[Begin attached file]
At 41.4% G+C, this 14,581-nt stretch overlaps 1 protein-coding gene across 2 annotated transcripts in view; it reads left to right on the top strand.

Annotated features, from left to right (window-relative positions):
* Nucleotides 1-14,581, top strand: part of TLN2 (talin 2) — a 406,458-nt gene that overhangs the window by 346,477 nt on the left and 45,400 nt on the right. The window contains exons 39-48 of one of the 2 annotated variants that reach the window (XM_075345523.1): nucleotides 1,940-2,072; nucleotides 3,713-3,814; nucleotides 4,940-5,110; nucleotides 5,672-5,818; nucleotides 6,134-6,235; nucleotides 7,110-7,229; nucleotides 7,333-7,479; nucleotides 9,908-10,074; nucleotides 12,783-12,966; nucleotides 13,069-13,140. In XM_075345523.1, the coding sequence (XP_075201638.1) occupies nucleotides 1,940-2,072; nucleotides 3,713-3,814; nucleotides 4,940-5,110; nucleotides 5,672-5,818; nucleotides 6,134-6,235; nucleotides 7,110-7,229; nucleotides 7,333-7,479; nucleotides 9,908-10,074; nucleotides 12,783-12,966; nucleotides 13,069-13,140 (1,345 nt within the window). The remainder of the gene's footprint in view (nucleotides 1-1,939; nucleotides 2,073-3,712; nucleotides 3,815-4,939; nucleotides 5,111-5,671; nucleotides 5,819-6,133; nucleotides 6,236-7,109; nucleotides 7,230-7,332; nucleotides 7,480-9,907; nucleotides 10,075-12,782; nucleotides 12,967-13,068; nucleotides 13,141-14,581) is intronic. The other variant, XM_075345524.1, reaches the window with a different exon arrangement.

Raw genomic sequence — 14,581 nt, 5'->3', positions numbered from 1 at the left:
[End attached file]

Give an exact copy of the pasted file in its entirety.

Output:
At 41.4% G+C, this 14,581-nt stretch overlaps 1 protein-coding gene across 2 annotated transcripts in view; it reads left to right on the top strand.

Annotated features, from left to right (window-relative positions):
* Nucleotides 1-14,581, top strand: part of TLN2 (talin 2) — a 406,458-nt gene that overhangs the window by 346,477 nt on the left and 45,400 nt on the right. The window contains exons 39-48 of one of the 2 annotated variants that reach the window (XM_075345523.1): nucleotides 1,940-2,072; nucleotides 3,713-3,814; nucleotides 4,940-5,110; nucleotides 5,672-5,818; nucleotides 6,134-6,235; nucleotides 7,110-7,229; nucleotides 7,333-7,479; nucleotides 9,908-10,074; nucleotides 12,783-12,966; nucleotides 13,069-13,140. In XM_075345523.1, the coding sequence (XP_075201638.1) occupies nucleotides 1,940-2,072; nucleotides 3,713-3,814; nucleotides 4,940-5,110; nucleotides 5,672-5,818; nucleotides 6,134-6,235; nucleotides 7,110-7,229; nucleotides 7,333-7,479; nucleotides 9,908-10,074; nucleotides 12,783-12,966; nucleotides 13,069-13,140 (1,345 nt within the window). The remainder of the gene's footprint in view (nucleotides 1-1,939; nucleotides 2,073-3,712; nucleotides 3,815-4,939; nucleotides 5,111-5,671; nucleotides 5,819-6,133; nucleotides 6,236-7,109; nucleotides 7,230-7,332; nucleotides 7,480-9,907; nucleotides 10,075-12,782; nucleotides 12,967-13,068; nucleotides 13,141-14,581) is intronic. The other variant, XM_075345524.1, reaches the window with a different exon arrangement.

Raw genomic sequence — 14,581 nt, 5'->3', positions numbered from 1 at the left: